The Most Effective Data Encryption Techniques | A step by step Guide
The Most Effective Data Encryption Techniques

The Most Effective Data Encryption Techniques | A step by step Guide

Last updated on 16th Jul 2020, Blog, General

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Sivaraman (Cyber Security Specialist )

He is a TOP-Rated Domain Expert with 11+ Years Of Experience, Also He is a Respective Technical Recruiter for Past 5 Years & Share's this Informative Articles For Freshers

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A DEFINITION OF DATA ENCRYPTION

  • Data encryption translates data into another form, or code, so that only people with access to a secret key (formally called a decryption key) or password can read it. Encrypted data is commonly referred to as ciphertext, while unencrypted data is called plaintext. Currently, encryption is one of the most popular and effective data security methods used by organizations. Two main types of data encryption exist – asymmetric encryption, also known as public-key encryption, and symmetric encryption.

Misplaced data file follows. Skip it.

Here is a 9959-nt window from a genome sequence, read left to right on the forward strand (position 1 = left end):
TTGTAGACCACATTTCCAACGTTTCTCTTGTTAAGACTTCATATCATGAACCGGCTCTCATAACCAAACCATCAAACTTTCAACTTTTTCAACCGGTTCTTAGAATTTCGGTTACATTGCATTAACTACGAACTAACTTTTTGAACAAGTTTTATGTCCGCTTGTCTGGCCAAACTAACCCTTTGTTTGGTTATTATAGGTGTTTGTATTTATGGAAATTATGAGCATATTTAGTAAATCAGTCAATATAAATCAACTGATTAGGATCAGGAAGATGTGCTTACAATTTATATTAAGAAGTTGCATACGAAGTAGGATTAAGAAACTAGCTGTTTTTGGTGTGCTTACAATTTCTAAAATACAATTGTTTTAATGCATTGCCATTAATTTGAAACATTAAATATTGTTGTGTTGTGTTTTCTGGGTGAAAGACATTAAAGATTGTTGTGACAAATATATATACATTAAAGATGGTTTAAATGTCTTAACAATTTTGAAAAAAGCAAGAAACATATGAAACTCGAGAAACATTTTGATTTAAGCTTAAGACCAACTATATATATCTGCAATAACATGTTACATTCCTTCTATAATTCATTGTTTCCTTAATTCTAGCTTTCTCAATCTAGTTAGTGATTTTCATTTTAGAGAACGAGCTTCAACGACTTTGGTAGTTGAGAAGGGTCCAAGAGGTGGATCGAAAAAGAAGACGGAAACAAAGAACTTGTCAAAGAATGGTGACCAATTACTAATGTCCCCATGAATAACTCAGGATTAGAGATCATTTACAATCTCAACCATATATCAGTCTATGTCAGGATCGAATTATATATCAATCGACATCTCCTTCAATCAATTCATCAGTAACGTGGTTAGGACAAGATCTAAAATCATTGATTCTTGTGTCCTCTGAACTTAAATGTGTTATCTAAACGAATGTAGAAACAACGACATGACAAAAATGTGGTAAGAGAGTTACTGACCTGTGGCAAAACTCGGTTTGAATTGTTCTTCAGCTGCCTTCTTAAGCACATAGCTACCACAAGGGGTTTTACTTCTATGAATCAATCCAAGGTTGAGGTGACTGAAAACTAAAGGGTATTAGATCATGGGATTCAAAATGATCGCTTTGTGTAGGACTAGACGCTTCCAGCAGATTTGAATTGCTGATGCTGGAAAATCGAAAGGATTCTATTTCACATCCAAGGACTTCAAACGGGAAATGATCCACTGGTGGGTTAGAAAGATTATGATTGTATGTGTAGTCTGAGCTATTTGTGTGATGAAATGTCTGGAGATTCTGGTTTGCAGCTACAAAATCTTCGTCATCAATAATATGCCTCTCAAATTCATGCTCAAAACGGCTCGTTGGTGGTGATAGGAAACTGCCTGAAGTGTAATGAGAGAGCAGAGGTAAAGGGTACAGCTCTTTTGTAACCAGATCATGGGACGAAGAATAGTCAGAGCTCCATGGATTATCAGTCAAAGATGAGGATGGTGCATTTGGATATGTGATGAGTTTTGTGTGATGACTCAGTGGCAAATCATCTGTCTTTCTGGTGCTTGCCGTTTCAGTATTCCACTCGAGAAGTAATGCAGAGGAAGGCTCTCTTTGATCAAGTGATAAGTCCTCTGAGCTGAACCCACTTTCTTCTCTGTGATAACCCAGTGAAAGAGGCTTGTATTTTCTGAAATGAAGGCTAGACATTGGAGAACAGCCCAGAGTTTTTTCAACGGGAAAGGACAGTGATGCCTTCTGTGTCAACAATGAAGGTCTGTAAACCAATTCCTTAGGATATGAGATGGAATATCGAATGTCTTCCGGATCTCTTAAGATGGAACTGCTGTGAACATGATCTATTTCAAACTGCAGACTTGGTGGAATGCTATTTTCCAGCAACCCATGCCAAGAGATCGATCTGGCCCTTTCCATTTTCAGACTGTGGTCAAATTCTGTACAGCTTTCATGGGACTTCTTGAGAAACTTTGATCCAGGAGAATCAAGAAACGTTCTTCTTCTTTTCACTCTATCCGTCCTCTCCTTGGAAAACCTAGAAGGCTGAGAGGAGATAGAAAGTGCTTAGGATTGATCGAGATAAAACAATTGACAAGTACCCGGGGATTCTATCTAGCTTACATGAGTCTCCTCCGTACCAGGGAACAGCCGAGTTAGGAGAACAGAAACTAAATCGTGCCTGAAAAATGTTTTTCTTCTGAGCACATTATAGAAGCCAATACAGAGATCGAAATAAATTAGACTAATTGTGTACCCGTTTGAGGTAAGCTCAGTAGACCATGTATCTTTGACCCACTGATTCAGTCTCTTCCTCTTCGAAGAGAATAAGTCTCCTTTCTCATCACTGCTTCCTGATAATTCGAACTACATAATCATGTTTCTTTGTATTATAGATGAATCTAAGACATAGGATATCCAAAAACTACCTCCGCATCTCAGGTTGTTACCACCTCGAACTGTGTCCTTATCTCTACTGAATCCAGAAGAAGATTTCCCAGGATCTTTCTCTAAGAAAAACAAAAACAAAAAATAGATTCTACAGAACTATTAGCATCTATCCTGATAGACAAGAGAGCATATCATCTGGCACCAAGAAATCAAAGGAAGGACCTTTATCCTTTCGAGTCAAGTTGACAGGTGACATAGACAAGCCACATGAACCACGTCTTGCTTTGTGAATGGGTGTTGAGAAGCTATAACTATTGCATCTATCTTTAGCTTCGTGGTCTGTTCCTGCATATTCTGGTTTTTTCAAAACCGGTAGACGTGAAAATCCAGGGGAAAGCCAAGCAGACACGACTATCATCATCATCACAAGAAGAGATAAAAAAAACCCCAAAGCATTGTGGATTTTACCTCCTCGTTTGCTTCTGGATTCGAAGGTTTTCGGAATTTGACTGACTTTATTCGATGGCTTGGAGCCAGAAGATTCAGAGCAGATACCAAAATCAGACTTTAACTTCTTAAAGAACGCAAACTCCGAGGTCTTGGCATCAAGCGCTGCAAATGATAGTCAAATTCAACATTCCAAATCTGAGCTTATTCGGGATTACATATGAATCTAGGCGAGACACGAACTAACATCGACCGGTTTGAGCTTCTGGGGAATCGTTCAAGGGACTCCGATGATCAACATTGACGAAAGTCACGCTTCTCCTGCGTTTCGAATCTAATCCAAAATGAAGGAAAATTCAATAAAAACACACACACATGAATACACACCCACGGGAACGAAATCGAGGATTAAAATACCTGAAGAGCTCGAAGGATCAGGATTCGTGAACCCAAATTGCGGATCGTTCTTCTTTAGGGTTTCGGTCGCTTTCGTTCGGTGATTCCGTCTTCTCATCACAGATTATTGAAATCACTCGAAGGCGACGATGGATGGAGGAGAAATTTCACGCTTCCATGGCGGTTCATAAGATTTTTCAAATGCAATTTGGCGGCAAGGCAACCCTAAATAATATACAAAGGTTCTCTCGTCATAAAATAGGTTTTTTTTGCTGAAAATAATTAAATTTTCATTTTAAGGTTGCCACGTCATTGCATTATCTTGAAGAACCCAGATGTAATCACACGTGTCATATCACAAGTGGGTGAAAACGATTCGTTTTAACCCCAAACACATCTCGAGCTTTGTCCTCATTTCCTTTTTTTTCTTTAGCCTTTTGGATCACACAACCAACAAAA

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    THE PRIMARY FUNCTION OF DATA ENCRYPTION

    • The purpose of data encryption is to protect digital data confidentiality as it is stored on computer systems and transmitted using the internet or other computer networks. The outdated data encryption standard (DES) has been replaced by modern encryption algorithms that play a critical role in the security of IT systems and communications.
    • These algorithms provide confidentiality and drive key security initiatives including authentication, integrity, and non-repudiation. Authentication allows for the verification of a message’s origin, and integrity provides proof that a message’s contents have not changed since it was sent. Additionally, non-repudiation ensures that a message sender cannot deny sending the message.